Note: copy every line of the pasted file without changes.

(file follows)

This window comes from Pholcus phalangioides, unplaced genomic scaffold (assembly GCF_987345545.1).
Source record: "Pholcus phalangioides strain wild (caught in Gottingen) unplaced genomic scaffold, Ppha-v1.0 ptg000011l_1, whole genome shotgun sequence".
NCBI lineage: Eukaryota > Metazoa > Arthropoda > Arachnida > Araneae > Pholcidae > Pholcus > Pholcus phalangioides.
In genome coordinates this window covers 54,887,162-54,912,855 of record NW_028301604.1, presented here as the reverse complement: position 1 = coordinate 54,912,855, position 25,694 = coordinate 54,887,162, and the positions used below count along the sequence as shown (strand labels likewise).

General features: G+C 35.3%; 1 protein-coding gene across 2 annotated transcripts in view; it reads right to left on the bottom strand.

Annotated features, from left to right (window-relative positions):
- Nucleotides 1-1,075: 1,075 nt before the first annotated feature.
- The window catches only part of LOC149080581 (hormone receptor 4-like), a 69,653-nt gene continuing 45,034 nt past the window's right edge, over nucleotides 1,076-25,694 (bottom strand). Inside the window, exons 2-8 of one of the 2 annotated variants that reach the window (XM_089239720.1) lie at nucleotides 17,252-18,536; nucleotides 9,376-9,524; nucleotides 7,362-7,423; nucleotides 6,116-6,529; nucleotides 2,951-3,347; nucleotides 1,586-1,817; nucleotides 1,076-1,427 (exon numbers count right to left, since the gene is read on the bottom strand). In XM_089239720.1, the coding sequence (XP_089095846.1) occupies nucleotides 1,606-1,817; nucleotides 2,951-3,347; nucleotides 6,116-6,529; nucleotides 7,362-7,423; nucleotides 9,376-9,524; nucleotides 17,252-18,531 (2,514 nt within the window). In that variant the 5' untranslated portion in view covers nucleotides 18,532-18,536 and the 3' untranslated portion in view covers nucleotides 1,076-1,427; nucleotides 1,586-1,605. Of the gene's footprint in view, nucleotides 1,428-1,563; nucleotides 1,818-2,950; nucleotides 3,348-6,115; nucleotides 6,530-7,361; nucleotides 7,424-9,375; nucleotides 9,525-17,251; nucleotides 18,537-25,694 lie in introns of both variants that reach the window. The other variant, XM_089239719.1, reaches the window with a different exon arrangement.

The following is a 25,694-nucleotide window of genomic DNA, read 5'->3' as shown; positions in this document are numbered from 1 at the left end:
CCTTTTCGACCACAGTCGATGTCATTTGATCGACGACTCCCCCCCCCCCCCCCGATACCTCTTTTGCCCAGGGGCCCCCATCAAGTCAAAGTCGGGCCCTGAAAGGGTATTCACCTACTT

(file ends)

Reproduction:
This window comes from Pholcus phalangioides, unplaced genomic scaffold (assembly GCF_987345545.1).
Source record: "Pholcus phalangioides strain wild (caught in Gottingen) unplaced genomic scaffold, Ppha-v1.0 ptg000011l_1, whole genome shotgun sequence".
NCBI lineage: Eukaryota > Metazoa > Arthropoda > Arachnida > Araneae > Pholcidae > Pholcus > Pholcus phalangioides.
In genome coordinates this window covers 54,887,162-54,912,855 of record NW_028301604.1, presented here as the reverse complement: position 1 = coordinate 54,912,855, position 25,694 = coordinate 54,887,162, and the positions used below count along the sequence as shown (strand labels likewise).

General features: G+C 35.3%; 1 protein-coding gene across 2 annotated transcripts in view; it reads right to left on the bottom strand.

Annotated features, from left to right (window-relative positions):
- Nucleotides 1-1,075: 1,075 nt before the first annotated feature.
- The window catches only part of LOC149080581 (hormone receptor 4-like), a 69,653-nt gene continuing 45,034 nt past the window's right edge, over nucleotides 1,076-25,694 (bottom strand). Inside the window, exons 2-8 of one of the 2 annotated variants that reach the window (XM_089239720.1) lie at nucleotides 17,252-18,536; nucleotides 9,376-9,524; nucleotides 7,362-7,423; nucleotides 6,116-6,529; nucleotides 2,951-3,347; nucleotides 1,586-1,817; nucleotides 1,076-1,427 (exon numbers count right to left, since the gene is read on the bottom strand). In XM_089239720.1, the coding sequence (XP_089095846.1) occupies nucleotides 1,606-1,817; nucleotides 2,951-3,347; nucleotides 6,116-6,529; nucleotides 7,362-7,423; nucleotides 9,376-9,524; nucleotides 17,252-18,531 (2,514 nt within the window). In that variant the 5' untranslated portion in view covers nucleotides 18,532-18,536 and the 3' untranslated portion in view covers nucleotides 1,076-1,427; nucleotides 1,586-1,605. Of the gene's footprint in view, nucleotides 1,428-1,563; nucleotides 1,818-2,950; nucleotides 3,348-6,115; nucleotides 6,530-7,361; nucleotides 7,424-9,375; nucleotides 9,525-17,251; nucleotides 18,537-25,694 lie in introns of both variants that reach the window. The other variant, XM_089239719.1, reaches the window with a different exon arrangement.

The following is a 25,694-nucleotide window of genomic DNA, read 5'->3' as shown; positions in this document are numbered from 1 at the left end:
CCTTTTCGACCACAGTCGATGTCATTTGATCGACGACTCCCCCCCCCCCCCCCGATACCTCTTTTGCCCAGGGGCCCCCATCAAGTCAAAGTCGGGCCCTGAAAGGGTATTCACCTACTT